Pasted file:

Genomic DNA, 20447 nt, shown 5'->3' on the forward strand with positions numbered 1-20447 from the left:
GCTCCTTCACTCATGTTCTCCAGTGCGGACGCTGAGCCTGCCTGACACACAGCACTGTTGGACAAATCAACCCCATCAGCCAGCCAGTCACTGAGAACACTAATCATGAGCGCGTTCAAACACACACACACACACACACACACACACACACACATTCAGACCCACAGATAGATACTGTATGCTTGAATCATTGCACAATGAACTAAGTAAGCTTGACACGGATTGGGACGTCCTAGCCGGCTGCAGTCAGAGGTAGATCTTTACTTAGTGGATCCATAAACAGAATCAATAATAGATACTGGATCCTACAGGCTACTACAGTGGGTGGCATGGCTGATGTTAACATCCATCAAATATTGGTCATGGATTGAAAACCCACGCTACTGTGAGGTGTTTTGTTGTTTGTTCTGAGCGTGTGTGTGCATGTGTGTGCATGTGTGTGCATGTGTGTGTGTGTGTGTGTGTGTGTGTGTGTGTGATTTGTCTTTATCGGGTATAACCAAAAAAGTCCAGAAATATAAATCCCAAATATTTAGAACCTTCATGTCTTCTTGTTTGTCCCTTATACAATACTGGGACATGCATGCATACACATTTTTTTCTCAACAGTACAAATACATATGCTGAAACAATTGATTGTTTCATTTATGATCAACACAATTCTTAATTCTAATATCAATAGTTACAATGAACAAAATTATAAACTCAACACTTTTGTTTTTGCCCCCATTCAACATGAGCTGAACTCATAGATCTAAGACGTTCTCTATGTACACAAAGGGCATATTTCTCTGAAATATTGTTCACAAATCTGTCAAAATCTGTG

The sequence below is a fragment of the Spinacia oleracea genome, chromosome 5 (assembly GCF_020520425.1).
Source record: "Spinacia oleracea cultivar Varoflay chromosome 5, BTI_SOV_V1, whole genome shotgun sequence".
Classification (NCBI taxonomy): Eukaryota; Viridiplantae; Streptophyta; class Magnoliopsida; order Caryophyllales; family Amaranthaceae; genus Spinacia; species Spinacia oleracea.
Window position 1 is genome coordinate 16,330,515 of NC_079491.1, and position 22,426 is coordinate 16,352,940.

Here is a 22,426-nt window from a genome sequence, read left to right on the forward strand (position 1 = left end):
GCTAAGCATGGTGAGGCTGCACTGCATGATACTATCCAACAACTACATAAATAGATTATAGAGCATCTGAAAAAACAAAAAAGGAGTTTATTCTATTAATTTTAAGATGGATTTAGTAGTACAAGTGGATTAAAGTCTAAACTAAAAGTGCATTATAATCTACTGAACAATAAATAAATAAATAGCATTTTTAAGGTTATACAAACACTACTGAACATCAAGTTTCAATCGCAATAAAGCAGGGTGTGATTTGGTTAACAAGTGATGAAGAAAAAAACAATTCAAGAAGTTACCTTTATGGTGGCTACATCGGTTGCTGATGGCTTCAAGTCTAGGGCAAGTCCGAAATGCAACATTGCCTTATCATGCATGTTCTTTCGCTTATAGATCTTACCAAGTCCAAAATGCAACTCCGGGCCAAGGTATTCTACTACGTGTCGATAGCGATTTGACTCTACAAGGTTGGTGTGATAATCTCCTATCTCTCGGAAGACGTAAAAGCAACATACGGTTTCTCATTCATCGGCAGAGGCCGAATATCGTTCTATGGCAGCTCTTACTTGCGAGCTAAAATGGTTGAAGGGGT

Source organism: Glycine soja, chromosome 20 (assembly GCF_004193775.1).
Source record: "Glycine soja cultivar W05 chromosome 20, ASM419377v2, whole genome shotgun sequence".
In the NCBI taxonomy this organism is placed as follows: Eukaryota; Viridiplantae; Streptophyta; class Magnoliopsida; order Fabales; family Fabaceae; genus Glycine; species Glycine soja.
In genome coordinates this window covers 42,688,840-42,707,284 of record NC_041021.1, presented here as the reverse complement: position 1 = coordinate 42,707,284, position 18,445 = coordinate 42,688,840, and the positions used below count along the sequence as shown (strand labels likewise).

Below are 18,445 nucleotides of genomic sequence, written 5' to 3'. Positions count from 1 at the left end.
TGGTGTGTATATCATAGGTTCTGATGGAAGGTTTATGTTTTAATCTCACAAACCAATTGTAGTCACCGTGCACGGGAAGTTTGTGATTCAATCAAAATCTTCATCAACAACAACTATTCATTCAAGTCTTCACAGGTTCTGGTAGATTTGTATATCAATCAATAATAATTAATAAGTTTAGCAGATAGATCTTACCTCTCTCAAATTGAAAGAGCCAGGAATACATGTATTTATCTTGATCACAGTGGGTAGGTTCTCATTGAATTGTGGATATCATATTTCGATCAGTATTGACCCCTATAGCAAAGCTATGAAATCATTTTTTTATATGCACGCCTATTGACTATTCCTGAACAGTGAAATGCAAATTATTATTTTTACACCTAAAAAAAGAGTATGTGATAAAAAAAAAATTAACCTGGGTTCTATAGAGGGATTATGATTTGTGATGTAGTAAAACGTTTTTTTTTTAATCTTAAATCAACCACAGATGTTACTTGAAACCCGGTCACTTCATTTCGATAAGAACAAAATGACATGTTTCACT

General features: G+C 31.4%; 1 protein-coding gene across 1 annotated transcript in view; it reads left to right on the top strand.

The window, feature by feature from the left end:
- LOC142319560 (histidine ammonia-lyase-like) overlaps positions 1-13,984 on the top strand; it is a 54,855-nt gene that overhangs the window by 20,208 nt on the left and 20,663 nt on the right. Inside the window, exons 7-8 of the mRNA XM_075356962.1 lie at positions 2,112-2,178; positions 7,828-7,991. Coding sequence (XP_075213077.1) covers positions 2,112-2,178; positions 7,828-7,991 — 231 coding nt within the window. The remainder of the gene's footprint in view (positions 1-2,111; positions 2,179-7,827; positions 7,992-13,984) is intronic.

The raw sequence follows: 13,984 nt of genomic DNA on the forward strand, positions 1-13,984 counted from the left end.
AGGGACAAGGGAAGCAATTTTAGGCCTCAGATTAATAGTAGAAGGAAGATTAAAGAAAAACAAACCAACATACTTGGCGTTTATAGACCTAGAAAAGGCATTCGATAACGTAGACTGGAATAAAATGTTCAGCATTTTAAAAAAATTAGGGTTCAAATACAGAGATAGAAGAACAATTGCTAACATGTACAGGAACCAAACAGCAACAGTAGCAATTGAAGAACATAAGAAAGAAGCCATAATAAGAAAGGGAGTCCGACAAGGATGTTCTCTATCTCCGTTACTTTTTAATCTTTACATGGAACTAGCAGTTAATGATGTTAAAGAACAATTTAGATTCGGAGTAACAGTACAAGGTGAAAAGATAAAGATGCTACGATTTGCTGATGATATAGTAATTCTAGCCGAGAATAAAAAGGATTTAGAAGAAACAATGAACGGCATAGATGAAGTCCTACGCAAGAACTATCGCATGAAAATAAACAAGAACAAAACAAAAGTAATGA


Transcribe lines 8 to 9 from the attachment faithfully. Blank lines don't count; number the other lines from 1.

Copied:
GCTAAGCATGGTGAGGCTGCACTGCATGATACTATCCAACAACTACATAAATAGATTATAGAGCATCTGAAAAAACAAAAAAGGAGTTTATTCTATTAATTTTAAGATGGATTTAGTAGTACAAGTGGATTAAAGTCTAAACTAAAAGTGCATTATAATCTACTGAACAATAAATAAATAAATAGCATTTTTAAGGTTATACAAACACTACTGAACATCAAGTTTCAATCGCAATAAAGCAGGGTGTGATTTGGTTAACAAGTGATGAAGAAAAAAACAATTCAAGAAGTTACCTTTATGGTGGCTACATCGGTTGCTGATGGCTTCAAGTCTAGGGCAAGTCCGAAATGCAACATTGCCTTATCATGCATGTTCTTTCGCTTATAGATCTTACCAAGTCCAAAATGCAACTCCGGGCCAAGGTATTCTACTACGTGTCGATAGCGATTTGACTCTACAAGGTTGGTGTGATAATCTCCTATCTCTCGGAAGACGTAAAAGCAACATACGGTTTCTCATTCATCGGCAGAGGCCGAATATCGTTCTATGGCAGCTCTTACTTGCGAGCTAAAATGGTTGAAGGGGT

Source organism: Glycine soja, chromosome 20 (assembly GCF_004193775.1).